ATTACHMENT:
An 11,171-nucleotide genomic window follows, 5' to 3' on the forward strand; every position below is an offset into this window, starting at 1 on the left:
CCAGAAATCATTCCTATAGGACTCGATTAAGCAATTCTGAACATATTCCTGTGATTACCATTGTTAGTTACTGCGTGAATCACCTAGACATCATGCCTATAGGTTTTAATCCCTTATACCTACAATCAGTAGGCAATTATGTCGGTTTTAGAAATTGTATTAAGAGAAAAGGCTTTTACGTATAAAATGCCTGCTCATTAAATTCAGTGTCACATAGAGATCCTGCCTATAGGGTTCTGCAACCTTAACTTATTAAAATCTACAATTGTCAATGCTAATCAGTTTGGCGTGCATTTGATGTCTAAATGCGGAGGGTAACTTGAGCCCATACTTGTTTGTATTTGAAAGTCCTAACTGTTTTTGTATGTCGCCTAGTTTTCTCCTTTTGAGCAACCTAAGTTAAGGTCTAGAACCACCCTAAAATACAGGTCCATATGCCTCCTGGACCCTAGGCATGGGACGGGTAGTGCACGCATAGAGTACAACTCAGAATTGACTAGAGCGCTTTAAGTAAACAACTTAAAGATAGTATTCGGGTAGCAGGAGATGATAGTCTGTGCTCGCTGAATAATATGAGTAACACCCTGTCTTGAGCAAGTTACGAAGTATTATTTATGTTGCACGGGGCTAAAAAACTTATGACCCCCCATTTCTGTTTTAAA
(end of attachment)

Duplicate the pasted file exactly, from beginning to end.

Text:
An 11,171-nucleotide genomic window follows, 5' to 3' on the forward strand; every position below is an offset into this window, starting at 1 on the left:
CCAGAAATCATTCCTATAGGACTCGATTAAGCAATTCTGAACATATTCCTGTGATTACCATTGTTAGTTACTGCGTGAATCACCTAGACATCATGCCTATAGGTTTTAATCCCTTATACCTACAATCAGTAGGCAATTATGTCGGTTTTAGAAATTGTATTAAGAGAAAAGGCTTTTACGTATAAAATGCCTGCTCATTAAATTCAGTGTCACATAGAGATCCTGCCTATAGGGTTCTGCAACCTTAACTTATTAAAATCTACAATTGTCAATGCTAATCAGTTTGGCGTGCATTTGATGTCTAAATGCGGAGGGTAACTTGAGCCCATACTTGTTTGTATTTGAAAGTCCTAACTGTTTTTGTATGTCGCCTAGTTTTCTCCTTTTGAGCAACCTAAGTTAAGGTCTAGAACCACCCTAAAATACAGGTCCATATGCCTCCTGGACCCTAGGCATGGGACGGGTAGTGCACGCATAGAGTACAACTCAGAATTGACTAGAGCGCTTTAAGTAAACAACTTAAAGATAGTATTCGGGTAGCAGGAGATGATAGTCTGTGCTCGCTGAATAATATGAGTAACACCCTGTCTTGAGCAAGTTACGAAGTATTATTTATGTTGCACGGGGCTAAAAAACTTATGACCCCCCATTTCTGTTTTAAA